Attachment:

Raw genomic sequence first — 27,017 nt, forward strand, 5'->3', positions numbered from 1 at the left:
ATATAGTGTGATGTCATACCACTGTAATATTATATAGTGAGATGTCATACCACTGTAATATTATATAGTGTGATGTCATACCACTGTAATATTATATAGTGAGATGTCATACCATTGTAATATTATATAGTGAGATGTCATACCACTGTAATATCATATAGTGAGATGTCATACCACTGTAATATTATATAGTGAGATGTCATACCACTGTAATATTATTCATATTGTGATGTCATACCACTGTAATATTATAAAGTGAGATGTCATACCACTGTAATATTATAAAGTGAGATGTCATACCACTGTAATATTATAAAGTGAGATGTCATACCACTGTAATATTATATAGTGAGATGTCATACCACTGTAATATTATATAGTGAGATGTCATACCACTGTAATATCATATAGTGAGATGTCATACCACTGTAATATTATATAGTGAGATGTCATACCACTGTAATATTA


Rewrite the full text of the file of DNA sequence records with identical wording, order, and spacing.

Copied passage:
Raw genomic sequence first — 27,017 nt, forward strand, 5'->3', positions numbered from 1 at the left:
ATATAGTGTGATGTCATACCACTGTAATATTATATAGTGAGATGTCATACCACTGTAATATTATATAGTGTGATGTCATACCACTGTAATATTATATAGTGAGATGTCATACCATTGTAATATTATATAGTGAGATGTCATACCACTGTAATATCATATAGTGAGATGTCATACCACTGTAATATTATATAGTGAGATGTCATACCACTGTAATATTATTCATATTGTGATGTCATACCACTGTAATATTATAAAGTGAGATGTCATACCACTGTAATATTATAAAGTGAGATGTCATACCACTGTAATATTATAAAGTGAGATGTCATACCACTGTAATATTATATAGTGAGATGTCATACCACTGTAATATTATATAGTGAGATGTCATACCACTGTAATATCATATAGTGAGATGTCATACCACTGTAATATTATATAGTGAGATGTCATACCACTGTAATATTA